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Bloomsday participants reminisce on what motivates them to run

Each participant received a bag holding their race number. While there were thousands of numbers, each number belonged to someone with an individual reason of why they were participating in the race.

SPOKANE, Wash.—

Thousands of people came to the Spokane Convention Center to check in ahead of Sunday’s Bloomsday race.

Each participant received a bag holding their race number. While there were thousands of numbers, each number belonged to someone with an individual reason of why they were participating in the race.

Many people said it was a family tradition.

“This will be my seventh year. I’ve always prepared for this year, and this is really kind of the highlight for a family gathering,” said Leroy Santiago, a participant.

But for others, the family atmosphere also comes from the community.

“It’s like walking with a lot of friends for this giant street party,” said Stephanie Plowman, another participant.

Stephanie’s reason to run also comes from her husband’s motivation.

Garry Plowman ran in the second Bloomsday race in 1978. Since then, he said he’s crossed the Bloomsday finish line more times than he can count.

“I haven’t kept track of the number,” he said. “I have a million shirts that I finally have packed away.”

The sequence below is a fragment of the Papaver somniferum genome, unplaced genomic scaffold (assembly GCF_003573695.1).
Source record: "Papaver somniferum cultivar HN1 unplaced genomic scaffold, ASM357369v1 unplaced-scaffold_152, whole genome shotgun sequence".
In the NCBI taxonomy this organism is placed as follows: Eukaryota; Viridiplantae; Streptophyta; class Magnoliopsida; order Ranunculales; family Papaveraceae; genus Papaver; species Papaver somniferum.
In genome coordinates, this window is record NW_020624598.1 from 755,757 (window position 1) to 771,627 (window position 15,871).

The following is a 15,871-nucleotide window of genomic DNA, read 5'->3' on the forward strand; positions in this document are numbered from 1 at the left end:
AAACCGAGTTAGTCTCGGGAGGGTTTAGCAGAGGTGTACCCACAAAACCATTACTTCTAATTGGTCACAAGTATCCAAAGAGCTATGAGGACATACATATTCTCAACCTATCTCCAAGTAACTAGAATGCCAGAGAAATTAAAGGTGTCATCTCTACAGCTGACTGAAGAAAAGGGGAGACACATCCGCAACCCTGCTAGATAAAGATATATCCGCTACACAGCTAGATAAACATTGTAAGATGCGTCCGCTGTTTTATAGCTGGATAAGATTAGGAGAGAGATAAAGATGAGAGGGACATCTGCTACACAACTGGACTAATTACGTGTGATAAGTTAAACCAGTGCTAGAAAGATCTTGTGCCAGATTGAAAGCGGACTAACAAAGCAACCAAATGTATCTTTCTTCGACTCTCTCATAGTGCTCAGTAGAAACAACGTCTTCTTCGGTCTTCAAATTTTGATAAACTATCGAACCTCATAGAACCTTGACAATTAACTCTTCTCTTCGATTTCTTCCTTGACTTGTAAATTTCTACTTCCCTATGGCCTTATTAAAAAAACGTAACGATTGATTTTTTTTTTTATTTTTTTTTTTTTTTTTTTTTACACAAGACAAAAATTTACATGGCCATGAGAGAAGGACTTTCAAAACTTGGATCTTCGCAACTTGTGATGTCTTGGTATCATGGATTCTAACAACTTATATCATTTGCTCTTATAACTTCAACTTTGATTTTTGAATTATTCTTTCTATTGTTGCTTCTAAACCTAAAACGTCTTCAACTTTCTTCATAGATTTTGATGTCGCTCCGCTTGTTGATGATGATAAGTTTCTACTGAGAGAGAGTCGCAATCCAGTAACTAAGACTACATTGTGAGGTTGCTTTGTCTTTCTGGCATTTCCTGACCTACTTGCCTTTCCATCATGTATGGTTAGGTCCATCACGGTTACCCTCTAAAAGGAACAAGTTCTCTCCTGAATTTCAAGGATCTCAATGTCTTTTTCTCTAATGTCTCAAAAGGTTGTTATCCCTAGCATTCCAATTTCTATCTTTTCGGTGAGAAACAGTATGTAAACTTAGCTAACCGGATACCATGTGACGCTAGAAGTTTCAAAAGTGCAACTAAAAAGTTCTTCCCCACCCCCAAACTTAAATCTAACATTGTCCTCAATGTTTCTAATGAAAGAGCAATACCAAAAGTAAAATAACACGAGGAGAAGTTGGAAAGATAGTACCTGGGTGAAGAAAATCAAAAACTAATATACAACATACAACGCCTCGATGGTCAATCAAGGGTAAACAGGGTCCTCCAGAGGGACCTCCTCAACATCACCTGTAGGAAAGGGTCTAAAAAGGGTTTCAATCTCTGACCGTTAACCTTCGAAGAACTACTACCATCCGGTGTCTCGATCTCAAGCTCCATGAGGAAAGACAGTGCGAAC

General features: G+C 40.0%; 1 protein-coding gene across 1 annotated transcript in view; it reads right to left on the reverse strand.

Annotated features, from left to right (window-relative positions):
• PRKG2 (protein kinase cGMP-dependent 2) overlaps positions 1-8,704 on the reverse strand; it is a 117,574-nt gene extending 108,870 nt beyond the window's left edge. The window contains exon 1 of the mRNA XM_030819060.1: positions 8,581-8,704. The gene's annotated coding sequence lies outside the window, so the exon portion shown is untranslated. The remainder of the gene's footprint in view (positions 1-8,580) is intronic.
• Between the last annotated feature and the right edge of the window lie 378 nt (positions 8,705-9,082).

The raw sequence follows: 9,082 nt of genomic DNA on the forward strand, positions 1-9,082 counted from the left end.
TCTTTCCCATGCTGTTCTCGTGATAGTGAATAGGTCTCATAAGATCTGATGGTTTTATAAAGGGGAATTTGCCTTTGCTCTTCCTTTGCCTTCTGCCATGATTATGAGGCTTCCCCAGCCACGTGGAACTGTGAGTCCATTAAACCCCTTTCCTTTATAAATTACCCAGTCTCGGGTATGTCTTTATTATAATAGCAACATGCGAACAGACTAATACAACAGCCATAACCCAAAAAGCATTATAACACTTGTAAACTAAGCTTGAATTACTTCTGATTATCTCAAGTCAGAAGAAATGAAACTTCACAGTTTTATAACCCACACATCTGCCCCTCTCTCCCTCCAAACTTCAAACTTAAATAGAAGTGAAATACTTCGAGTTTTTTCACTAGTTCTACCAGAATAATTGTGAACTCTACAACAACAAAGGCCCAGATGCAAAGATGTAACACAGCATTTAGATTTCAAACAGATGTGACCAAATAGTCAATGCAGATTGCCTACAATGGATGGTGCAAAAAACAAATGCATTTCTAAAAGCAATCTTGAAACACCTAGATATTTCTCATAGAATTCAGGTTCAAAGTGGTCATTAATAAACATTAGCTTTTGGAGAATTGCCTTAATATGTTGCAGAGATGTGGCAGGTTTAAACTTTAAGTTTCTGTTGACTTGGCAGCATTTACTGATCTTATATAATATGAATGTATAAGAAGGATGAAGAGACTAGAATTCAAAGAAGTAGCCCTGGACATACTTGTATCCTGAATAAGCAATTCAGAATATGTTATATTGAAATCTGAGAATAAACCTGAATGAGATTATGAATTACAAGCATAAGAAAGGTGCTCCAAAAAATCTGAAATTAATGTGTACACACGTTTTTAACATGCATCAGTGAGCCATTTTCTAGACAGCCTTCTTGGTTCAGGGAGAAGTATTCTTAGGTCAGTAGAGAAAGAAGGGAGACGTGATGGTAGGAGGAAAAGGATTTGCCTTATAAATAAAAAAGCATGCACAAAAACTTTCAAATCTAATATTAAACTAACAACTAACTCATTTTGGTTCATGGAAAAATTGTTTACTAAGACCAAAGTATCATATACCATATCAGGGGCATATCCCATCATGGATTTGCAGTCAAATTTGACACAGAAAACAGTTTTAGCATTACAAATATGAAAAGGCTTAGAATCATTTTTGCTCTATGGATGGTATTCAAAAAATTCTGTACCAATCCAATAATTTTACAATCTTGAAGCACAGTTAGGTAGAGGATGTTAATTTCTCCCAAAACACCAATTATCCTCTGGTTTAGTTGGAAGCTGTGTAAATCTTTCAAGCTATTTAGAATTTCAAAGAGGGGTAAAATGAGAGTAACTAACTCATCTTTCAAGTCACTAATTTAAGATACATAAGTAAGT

But Garry said he does know how much the race has changed over the years.

“There was hardly anybody there. There was almost no one there,” he said. “There were no bands. And now there’s like 20 bands that play all along the route. And that’s kind of fun.”

He said running that earlier course was difficult for him as a younger runner.

“I had only just started running,” he said.

But over the years, Garry said he’s only gotten stronger and more experienced. He said all of the Bloomsday races he’s run since then have pushed him to keep going.

As he prepared for yet another race, Garry said he still thinks back to his first Bloomsday run.

He said he’ll be running, or walking, the Bloomsday races for as long as he can.

This year he said he’s mainly looking forward to running it with his family.

“It’s a family tradition now,” he said.

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